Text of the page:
Dickie Roberts: Former Child Star (2003) / Comedy

MPAA Rated: PG-13 for crude humor, language, drug references and sexual innuendo
Running Time: 99 min.

Cast: David Spade, Mary McCormack, Scott Terry, Jenna Boyd, Craig Bierko, Alyssa Milano, Jon Lovitz, Rob Reiner
Director:  Sam Weisman
Screenplay: Fred Wolf, David Spade

Review published September 6, 2003

The main premise of Dickie Roberts revolves around a former popular child actor who has no marketable skills as an adult, constantly trying to break back into the business, but the doors seem permanently closed for former child stars.  His latest hot tip is that director Rob Reiner is looking for someone to be in his film, and Dickie becomes obsessed with scoring the role, and while Reiner feels he would be perfect for the part, he also thinks he doesn't have the experiences of a normal person to truly deliver a genuinely truthful performance, never really having a typical life.  Dickie has an idea that will land him the role: he will spend 30 days with a real family pretending to be one of the children, and gain the experiences to be able to get the starring role. 

It's a starring vehicle for David Spade (Joe Dirt, Tommy Boy), so automatically you know they aren't shooting for a good movie.  What you do expect are some decent laughs, and of course, a sense of humor is in the funny bone of the beholder.  Your mileage will vary.

As for me, the only memorable parts of this throwaway comedy were the multitudinous cameos from former child stars at the very beginning and end of the film.  If you spliced the first ten and last ten minutes together, you probably could make a classic "Saturday Night Live" skit, and everyone would have been satisfied.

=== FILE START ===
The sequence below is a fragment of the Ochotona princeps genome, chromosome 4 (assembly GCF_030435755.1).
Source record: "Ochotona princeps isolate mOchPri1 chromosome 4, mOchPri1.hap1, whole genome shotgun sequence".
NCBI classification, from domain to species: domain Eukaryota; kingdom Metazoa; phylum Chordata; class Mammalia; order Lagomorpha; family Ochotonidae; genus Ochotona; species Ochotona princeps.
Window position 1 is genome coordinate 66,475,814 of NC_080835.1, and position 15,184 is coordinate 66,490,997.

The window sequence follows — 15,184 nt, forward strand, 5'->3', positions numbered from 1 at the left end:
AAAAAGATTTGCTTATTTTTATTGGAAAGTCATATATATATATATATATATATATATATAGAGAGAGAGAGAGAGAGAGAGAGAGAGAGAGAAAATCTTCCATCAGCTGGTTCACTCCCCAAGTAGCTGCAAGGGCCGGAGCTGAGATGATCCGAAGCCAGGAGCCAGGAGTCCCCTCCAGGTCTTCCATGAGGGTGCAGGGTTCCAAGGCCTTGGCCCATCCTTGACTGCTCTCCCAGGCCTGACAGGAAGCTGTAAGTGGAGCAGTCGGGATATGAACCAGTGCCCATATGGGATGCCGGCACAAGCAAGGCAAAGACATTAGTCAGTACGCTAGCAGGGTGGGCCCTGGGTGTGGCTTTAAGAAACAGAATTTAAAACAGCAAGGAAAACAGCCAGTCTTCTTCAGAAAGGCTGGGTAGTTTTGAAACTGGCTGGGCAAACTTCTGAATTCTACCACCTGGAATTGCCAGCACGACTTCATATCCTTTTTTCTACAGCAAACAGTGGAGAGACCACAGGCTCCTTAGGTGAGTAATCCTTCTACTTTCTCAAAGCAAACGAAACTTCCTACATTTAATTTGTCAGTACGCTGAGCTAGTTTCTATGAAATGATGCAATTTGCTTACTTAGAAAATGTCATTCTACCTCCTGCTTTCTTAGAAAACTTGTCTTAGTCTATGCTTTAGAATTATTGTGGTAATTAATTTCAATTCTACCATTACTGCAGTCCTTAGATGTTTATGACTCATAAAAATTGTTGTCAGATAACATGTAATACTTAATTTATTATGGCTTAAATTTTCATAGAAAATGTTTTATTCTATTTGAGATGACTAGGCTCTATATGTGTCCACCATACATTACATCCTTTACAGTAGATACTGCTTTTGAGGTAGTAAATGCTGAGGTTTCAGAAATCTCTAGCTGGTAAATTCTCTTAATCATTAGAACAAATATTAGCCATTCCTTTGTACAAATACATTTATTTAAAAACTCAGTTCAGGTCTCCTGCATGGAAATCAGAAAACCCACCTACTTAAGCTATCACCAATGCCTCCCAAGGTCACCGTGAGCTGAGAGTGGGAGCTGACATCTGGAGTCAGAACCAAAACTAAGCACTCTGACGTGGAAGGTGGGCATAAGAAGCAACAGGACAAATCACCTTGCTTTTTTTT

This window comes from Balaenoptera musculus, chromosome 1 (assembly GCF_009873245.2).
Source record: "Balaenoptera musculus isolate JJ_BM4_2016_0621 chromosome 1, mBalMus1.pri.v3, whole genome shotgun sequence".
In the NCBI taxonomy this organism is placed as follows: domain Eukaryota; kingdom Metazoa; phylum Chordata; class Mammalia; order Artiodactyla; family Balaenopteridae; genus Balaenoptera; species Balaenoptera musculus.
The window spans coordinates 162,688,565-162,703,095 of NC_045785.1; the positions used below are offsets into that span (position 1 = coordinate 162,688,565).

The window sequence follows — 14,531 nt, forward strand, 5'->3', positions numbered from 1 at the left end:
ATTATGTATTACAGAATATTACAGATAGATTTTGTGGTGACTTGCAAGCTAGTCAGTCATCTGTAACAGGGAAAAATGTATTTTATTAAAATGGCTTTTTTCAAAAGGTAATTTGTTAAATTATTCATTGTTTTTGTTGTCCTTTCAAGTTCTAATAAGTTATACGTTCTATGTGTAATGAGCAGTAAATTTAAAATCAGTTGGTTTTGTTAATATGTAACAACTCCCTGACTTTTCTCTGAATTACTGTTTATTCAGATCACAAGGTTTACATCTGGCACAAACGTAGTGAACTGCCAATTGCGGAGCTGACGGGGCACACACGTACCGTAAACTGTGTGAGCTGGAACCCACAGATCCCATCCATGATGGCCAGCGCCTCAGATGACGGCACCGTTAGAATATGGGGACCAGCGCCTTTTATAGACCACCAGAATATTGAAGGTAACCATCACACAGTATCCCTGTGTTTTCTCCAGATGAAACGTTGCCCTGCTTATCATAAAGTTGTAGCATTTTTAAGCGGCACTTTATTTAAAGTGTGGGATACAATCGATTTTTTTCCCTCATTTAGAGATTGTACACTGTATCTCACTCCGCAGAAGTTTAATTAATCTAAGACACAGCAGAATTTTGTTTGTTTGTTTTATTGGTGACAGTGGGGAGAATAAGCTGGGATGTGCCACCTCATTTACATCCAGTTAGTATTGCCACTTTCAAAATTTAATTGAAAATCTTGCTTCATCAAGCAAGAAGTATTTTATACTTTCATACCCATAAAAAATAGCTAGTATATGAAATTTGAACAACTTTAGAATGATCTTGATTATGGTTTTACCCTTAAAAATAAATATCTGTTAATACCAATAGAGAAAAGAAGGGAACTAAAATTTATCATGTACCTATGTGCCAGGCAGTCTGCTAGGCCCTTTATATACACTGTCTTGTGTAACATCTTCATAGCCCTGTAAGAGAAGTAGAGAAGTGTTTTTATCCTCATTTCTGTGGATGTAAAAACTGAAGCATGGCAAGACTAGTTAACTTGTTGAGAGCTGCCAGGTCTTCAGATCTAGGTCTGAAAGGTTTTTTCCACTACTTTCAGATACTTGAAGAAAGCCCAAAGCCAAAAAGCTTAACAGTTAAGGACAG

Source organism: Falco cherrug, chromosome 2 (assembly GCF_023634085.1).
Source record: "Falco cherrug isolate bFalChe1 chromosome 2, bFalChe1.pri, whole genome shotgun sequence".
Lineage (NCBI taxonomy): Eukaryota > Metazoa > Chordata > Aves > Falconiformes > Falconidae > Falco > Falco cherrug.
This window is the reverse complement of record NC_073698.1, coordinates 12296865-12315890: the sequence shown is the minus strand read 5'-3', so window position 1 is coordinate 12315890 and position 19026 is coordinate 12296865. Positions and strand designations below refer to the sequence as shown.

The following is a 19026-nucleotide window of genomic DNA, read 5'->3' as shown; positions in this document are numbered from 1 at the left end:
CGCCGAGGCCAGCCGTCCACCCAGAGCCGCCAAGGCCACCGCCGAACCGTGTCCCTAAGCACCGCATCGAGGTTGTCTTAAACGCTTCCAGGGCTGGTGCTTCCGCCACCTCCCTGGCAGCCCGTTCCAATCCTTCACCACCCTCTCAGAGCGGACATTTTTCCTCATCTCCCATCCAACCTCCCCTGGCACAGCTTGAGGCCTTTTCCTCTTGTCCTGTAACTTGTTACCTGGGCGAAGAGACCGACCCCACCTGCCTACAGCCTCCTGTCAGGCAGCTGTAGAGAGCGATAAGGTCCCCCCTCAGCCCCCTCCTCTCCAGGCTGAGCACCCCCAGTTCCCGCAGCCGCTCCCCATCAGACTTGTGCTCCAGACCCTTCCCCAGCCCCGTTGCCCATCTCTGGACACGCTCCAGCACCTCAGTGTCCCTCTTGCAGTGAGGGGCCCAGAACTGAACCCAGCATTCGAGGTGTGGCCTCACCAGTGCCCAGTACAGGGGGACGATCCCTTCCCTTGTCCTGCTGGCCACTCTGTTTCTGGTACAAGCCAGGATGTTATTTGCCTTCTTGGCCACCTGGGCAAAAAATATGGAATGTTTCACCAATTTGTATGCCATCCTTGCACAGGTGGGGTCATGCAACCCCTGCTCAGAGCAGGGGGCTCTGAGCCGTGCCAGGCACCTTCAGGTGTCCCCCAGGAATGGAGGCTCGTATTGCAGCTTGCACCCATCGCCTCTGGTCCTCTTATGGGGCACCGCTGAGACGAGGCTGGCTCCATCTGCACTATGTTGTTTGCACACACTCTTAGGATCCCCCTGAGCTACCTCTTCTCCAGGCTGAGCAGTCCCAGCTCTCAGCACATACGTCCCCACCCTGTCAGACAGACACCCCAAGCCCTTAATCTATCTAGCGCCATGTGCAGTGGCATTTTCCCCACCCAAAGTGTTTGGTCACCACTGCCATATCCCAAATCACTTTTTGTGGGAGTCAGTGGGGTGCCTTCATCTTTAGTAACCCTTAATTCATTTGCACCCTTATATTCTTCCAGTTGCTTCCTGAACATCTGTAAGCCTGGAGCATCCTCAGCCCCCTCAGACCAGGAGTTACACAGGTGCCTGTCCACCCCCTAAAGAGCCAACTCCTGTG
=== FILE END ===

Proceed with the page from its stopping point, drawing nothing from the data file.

The problem with Dickie Roberts is what it does in between, or more importantly, what it doesn't do.  It has very flimsy premise, but doesn't do much with it.  Dickie is supposed to live the "normal" childhood he was denied by being in show business, but outside of not being able to drink coffee and riding around in a baby carriage once in a while, much of the time, the plot is largely ignored. 

The middle hour is mostly filler, so devoid of substantive comic bits, that it almost feels like they brainstormed every morning about what might be funny and just rolled film, rather than go with a polished, finished script.  In many movies, these kinds of scenes would probably be found in the "deleted scenes" portions of DVDs, as they are too stale to elicit much in laughs or interest. 

The funniest aspect of the entire film comes from the attempts to turn itself into heartwarming family fare, a very bad misstep because Spade is such a disingenuous comedian, you never can buy that he truly has feelings for anyone without it feeling like some sort of come-on.

My recommendation: wait until video, where the fast forward button comes in handy.  Once Dickie moves in with the family, click that clicker and keep watching the super-fast images go by until the credits roll.  This is strictly for David Spade fans only, who is only one or two more duds away from being dubbed "Former Movie Star."

Qwipster's rating:

2003 Vince Leo